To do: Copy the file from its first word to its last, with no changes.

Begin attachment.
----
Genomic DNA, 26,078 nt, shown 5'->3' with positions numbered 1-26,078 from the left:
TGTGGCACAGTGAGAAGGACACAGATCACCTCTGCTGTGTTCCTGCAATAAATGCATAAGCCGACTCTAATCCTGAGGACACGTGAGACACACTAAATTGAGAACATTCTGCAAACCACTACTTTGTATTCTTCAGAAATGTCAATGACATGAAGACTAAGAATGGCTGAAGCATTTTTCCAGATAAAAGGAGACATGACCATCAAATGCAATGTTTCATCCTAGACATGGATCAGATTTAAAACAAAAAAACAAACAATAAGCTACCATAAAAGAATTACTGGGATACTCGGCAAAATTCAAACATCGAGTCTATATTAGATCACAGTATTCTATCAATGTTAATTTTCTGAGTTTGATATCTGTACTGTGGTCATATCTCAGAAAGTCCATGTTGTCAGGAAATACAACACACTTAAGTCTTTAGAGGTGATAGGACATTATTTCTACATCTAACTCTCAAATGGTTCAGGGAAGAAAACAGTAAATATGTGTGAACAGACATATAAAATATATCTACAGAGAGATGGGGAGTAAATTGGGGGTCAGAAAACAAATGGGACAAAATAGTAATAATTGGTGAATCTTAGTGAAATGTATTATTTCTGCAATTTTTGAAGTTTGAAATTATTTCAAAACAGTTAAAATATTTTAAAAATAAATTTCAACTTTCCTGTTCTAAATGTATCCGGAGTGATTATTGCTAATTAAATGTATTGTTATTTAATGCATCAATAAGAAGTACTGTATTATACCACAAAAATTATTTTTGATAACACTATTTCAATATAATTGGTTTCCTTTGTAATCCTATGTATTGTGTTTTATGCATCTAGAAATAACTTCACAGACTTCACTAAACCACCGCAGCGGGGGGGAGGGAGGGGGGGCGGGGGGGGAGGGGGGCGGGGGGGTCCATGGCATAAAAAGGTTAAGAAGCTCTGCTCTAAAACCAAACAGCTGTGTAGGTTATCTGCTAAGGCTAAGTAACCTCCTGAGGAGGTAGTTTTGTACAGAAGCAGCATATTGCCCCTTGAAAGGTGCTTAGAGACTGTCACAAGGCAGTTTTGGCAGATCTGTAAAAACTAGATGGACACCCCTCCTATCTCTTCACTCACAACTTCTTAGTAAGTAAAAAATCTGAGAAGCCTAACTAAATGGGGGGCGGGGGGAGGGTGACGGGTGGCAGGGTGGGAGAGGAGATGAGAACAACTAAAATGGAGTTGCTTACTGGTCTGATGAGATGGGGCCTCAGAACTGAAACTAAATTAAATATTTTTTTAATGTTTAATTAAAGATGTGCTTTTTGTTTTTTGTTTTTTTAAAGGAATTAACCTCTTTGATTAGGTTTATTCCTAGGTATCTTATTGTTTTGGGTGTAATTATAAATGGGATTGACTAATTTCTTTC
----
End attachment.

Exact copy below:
Genomic DNA, 26,078 nt, shown 5'->3' with positions numbered 1-26,078 from the left:
TGTGGCACAGTGAGAAGGACACAGATCACCTCTGCTGTGTTCCTGCAATAAATGCATAAGCCGACTCTAATCCTGAGGACACGTGAGACACACTAAATTGAGAACATTCTGCAAACCACTACTTTGTATTCTTCAGAAATGTCAATGACATGAAGACTAAGAATGGCTGAAGCATTTTTCCAGATAAAAGGAGACATGACCATCAAATGCAATGTTTCATCCTAGACATGGATCAGATTTAAAACAAAAAAACAAACAATAAGCTACCATAAAAGAATTACTGGGATACTCGGCAAAATTCAAACATCGAGTCTATATTAGATCACAGTATTCTATCAATGTTAATTTTCTGAGTTTGATATCTGTACTGTGGTCATATCTCAGAAAGTCCATGTTGTCAGGAAATACAACACACTTAAGTCTTTAGAGGTGATAGGACATTATTTCTACATCTAACTCTCAAATGGTTCAGGGAAGAAAACAGTAAATATGTGTGAACAGACATATAAAATATATCTACAGAGAGATGGGGAGTAAATTGGGGGTCAGAAAACAAATGGGACAAAATAGTAATAATTGGTGAATCTTAGTGAAATGTATTATTTCTGCAATTTTTGAAGTTTGAAATTATTTCAAAACAGTTAAAATATTTTAAAAATAAATTTCAACTTTCCTGTTCTAAATGTATCCGGAGTGATTATTGCTAATTAAATGTATTGTTATTTAATGCATCAATAAGAAGTACTGTATTATACCACAAAAATTATTTTTGATAACACTATTTCAATATAATTGGTTTCCTTTGTAATCCTATGTATTGTGTTTTATGCATCTAGAAATAACTTCACAGACTTCACTAAACCACCGCAGCGGGGGGGAGGGAGGGGGGGCGGGGGGGGAGGGGGGCGGGGGGGTCCATGGCATAAAAAGGTTAAGAAGCTCTGCTCTAAAACCAAACAGCTGTGTAGGTTATCTGCTAAGGCTAAGTAACCTCCTGAGGAGGTAGTTTTGTACAGAAGCAGCATATTGCCCCTTGAAAGGTGCTTAGAGACTGTCACAAGGCAGTTTTGGCAGATCTGTAAAAACTAGATGGACACCCCTCCTATCTCTTCACTCACAACTTCTTAGTAAGTAAAAAATCTGAGAAGCCTAACTAAATGGGGGGCGGGGGGAGGGTGACGGGTGGCAGGGTGGGAGAGGAGATGAGAACAACTAAAATGGAGTTGCTTACTGGTCTGATGAGATGGGGCCTCAGAACTGAAACTAAATTAAATATTTTTTTAATGTTTAATTAAAGATGTGCTTTTTGTTTTTTGTTTTTTTAAAGGAATTAACCTCTTTGATTAGGTTTATTCCTAGGTATCTTATTGTTTTGGGTGTAATTATAAATGGGATTGACTAATTTCTTTC